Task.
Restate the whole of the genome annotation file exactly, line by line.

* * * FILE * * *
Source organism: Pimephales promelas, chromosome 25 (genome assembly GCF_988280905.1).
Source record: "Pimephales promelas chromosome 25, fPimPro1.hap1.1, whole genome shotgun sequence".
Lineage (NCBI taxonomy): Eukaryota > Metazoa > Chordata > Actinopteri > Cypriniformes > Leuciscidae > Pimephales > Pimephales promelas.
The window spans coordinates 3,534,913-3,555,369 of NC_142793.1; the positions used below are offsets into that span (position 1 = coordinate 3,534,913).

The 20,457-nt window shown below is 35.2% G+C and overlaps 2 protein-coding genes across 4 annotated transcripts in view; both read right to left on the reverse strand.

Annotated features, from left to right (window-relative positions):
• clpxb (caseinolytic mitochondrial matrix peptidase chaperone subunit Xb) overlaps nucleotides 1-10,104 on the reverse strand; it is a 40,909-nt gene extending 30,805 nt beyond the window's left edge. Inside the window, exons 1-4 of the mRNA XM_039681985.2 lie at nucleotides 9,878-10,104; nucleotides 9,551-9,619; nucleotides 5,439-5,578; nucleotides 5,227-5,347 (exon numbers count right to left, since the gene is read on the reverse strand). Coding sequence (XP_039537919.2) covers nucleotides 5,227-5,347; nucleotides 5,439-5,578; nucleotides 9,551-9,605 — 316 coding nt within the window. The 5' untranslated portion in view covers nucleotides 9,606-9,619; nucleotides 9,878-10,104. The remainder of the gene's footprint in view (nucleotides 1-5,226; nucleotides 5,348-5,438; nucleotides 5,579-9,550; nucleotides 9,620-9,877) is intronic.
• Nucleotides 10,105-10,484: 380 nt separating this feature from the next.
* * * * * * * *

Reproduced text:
Source organism: Pimephales promelas, chromosome 25 (genome assembly GCF_988280905.1).
Source record: "Pimephales promelas chromosome 25, fPimPro1.hap1.1, whole genome shotgun sequence".
Lineage (NCBI taxonomy): Eukaryota > Metazoa > Chordata > Actinopteri > Cypriniformes > Leuciscidae > Pimephales > Pimephales promelas.
The window spans coordinates 3,534,913-3,555,369 of NC_142793.1; the positions used below are offsets into that span (position 1 = coordinate 3,534,913).

The 20,457-nt window shown below is 35.2% G+C and overlaps 2 protein-coding genes across 4 annotated transcripts in view; both read right to left on the reverse strand.

Annotated features, from left to right (window-relative positions):
• clpxb (caseinolytic mitochondrial matrix peptidase chaperone subunit Xb) overlaps nucleotides 1-10,104 on the reverse strand; it is a 40,909-nt gene extending 30,805 nt beyond the window's left edge. Inside the window, exons 1-4 of the mRNA XM_039681985.2 lie at nucleotides 9,878-10,104; nucleotides 9,551-9,619; nucleotides 5,439-5,578; nucleotides 5,227-5,347 (exon numbers count right to left, since the gene is read on the reverse strand). Coding sequence (XP_039537919.2) covers nucleotides 5,227-5,347; nucleotides 5,439-5,578; nucleotides 9,551-9,605 — 316 coding nt within the window. The 5' untranslated portion in view covers nucleotides 9,606-9,619; nucleotides 9,878-10,104. The remainder of the gene's footprint in view (nucleotides 1-5,226; nucleotides 5,348-5,438; nucleotides 5,579-9,550; nucleotides 9,620-9,877) is intronic.
• Nucleotides 10,105-10,484: 380 nt separating this feature from the next.